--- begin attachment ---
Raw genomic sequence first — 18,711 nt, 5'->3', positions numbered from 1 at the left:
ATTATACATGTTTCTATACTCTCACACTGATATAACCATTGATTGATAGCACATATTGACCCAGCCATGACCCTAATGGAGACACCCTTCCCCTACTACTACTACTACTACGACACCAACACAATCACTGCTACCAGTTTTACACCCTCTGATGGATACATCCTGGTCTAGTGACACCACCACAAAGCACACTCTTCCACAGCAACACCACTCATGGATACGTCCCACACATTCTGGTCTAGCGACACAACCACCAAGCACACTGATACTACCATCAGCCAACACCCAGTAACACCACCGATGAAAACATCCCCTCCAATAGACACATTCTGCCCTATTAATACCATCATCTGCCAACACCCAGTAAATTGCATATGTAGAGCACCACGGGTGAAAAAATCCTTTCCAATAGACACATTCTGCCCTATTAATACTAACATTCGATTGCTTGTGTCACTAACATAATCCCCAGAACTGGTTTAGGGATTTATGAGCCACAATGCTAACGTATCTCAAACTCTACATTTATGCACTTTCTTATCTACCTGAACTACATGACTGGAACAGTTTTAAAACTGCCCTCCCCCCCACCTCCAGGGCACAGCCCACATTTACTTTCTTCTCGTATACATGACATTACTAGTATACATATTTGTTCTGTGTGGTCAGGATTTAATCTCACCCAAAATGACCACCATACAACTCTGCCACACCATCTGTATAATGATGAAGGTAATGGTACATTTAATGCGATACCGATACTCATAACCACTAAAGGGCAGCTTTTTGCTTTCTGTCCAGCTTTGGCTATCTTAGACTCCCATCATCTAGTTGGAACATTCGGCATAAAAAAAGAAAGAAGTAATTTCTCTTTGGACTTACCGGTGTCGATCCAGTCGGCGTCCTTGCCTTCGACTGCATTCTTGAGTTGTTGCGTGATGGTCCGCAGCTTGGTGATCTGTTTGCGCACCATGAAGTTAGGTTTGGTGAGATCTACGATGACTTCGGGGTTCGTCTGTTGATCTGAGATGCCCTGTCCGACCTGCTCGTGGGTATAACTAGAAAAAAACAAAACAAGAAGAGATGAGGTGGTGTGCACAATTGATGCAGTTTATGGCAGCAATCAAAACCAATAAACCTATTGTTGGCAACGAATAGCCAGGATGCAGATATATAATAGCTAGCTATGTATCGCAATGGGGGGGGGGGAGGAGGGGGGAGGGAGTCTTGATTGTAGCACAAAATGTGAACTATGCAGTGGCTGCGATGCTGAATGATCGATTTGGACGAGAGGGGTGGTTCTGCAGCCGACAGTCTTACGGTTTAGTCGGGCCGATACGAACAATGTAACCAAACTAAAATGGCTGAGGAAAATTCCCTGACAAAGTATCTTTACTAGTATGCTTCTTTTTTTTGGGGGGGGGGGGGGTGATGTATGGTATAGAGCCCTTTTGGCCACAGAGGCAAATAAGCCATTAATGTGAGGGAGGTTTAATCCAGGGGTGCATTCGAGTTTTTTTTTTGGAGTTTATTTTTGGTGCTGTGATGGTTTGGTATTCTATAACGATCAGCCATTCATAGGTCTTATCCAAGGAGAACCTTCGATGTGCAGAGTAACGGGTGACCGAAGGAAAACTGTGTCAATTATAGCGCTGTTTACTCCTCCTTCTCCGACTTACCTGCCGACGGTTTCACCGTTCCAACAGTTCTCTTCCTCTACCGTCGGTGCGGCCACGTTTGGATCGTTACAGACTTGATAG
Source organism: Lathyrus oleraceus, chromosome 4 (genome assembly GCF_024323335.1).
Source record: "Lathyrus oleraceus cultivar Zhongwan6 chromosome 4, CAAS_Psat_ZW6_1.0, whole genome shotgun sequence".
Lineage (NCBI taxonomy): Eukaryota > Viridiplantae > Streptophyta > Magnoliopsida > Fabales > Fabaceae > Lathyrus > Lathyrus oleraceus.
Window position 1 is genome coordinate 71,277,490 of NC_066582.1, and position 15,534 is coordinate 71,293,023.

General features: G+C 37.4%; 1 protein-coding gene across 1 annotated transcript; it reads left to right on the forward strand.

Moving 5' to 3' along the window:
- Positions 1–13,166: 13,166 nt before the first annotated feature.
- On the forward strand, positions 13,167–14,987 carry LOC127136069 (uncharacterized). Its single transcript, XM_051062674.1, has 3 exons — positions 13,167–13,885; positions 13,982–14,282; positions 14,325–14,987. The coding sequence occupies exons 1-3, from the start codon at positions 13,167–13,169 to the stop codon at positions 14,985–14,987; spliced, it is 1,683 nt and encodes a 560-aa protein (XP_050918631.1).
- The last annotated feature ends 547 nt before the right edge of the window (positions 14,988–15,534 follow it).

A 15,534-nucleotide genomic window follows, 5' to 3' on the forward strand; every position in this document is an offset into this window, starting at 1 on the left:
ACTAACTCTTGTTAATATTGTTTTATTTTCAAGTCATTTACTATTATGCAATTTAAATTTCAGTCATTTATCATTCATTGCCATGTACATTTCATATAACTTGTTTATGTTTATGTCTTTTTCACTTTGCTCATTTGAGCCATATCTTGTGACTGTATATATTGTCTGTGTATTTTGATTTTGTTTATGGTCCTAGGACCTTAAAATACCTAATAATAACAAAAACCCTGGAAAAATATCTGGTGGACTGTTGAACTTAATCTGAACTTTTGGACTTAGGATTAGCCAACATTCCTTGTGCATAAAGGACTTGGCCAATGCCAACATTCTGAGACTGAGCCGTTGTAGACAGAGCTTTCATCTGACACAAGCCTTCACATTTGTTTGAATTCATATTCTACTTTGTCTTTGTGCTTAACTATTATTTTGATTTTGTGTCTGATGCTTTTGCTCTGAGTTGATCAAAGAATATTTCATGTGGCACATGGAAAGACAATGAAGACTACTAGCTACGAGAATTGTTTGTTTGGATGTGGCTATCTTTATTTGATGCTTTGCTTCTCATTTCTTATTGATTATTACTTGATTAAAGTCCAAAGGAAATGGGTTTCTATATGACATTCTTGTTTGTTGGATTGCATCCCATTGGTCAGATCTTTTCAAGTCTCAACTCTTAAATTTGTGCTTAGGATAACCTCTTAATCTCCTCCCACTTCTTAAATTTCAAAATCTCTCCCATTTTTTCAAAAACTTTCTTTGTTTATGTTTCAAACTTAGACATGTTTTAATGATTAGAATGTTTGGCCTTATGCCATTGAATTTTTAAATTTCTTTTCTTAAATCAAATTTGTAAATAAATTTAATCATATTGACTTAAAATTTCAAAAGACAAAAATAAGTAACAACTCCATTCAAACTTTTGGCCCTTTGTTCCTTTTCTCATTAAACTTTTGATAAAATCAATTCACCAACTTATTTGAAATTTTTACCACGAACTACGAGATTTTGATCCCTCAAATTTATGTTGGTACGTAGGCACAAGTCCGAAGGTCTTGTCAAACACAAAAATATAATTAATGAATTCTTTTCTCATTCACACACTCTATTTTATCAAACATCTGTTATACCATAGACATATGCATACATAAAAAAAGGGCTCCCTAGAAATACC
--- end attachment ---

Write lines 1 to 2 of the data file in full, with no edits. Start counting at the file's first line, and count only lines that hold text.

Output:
Raw genomic sequence first — 18,711 nt, 5'->3', positions numbered from 1 at the left:
ATTATACATGTTTCTATACTCTCACACTGATATAACCATTGATTGATAGCACATATTGACCCAGCCATGACCCTAATGGAGACACCCTTCCCCTACTACTACTACTACTACGACACCAACACAATCACTGCTACCAGTTTTACACCCTCTGATGGATACATCCTGGTCTAGTGACACCACCACAAAGCACACTCTTCCACAGCAACACCACTCATGGATACGTCCCACACATTCTGGTCTAGCGACACAACCACCAAGCACACTGATACTACCATCAGCCAACACCCAGTAACACCACCGATGAAAACATCCCCTCCAATAGACACATTCTGCCCTATTAATACCATCATCTGCCAACACCCAGTAAATTGCATATGTAGAGCACCACGGGTGAAAAAATCCTTTCCAATAGACACATTCTGCCCTATTAATACTAACATTCGATTGCTTGTGTCACTAACATAATCCCCAGAACTGGTTTAGGGATTTATGAGCCACAATGCTAACGTATCTCAAACTCTACATTTATGCACTTTCTTATCTACCTGAACTACATGACTGGAACAGTTTTAAAACTGCCCTCCCCCCCACCTCCAGGGCACAGCCCACATTTACTTTCTTCTCGTATACATGACATTACTAGTATACATATTTGTTCTGTGTGGTCAGGATTTAATCTCACCCAAAATGACCACCATACAACTCTGCCACACCATCTGTATAATGATGAAGGTAATGGTACATTTAATGCGATACCGATACTCATAACCACTAAAGGGCAGCTTTTTGCTTTCTGTCCAGCTTTGGCTATCTTAGACTCCCATCATCTAGTTGGAACATTCGGCATAAAAAAAGAAAGAAGTAATTTCTCTTTGGACTTACCGGTGTCGATCCAGTCGGCGTCCTTGCCTTCGACTGCATTCTTGAGTTGTTGCGTGATGGTCCGCAGCTTGGTGATCTGTTTGCGCACCATGAAGTTAGGTTTGGTGAGATCTACGATGACTTCGGGGTTCGTCTGTTGATCTGAGATGCCCTGTCCGACCTGCTCGTGGGTATAACTAGAAAAAAACAAAACAAGAAGAGATGAGGTGGTGTGCACAATTGATGCAGTTTATGGCAGCAATCAAAACCAATAAACCTATTGTTGGCAACGAATAGCCAGGATGCAGATATATAATAGCTAGCTATGTATCGCAATGGGGGGGGGGGAGGAGGGGGGAGGGAGTCTTGATTGTAGCACAAAATGTGAACTATGCAGTGGCTGCGATGCTGAATGATCGATTTGGACGAGAGGGGTGGTTCTGCAGCCGACAGTCTTACGGTTTAGTCGGGCCGATACGAACAATGTAACCAAACTAAAATGGCTGAGGAAAATTCCCTGACAAAGTATCTTTACTAGTATGCTTCTTTTTTTTGGGGGGGGGGGGGGTGATGTATGGTATAGAGCCCTTTTGGCCACAGAGGCAAATAAGCCATTAATGTGAGGGAGGTTTAATCCAGGGGTGCATTCGAGTTTTTTTTTTGGAGTTTATTTTTGGTGCTGTGATGGTTTGGTATTCTATAACGATCAGCCATTCATAGGTCTTATCCAAGGAGAACCTTCGATGTGCAGAGTAACGGGTGACCGAAGGAAAACTGTGTCAATTATAGCGCTGTTTACTCCTCCTTCTCCGACTTACCTGCCGACGGTTTCACCGTTCCAACAGTTCTCTTCCTCTACCGTCGGTGCGGCCACGTTTGGATCGTTACAGACTTGATAG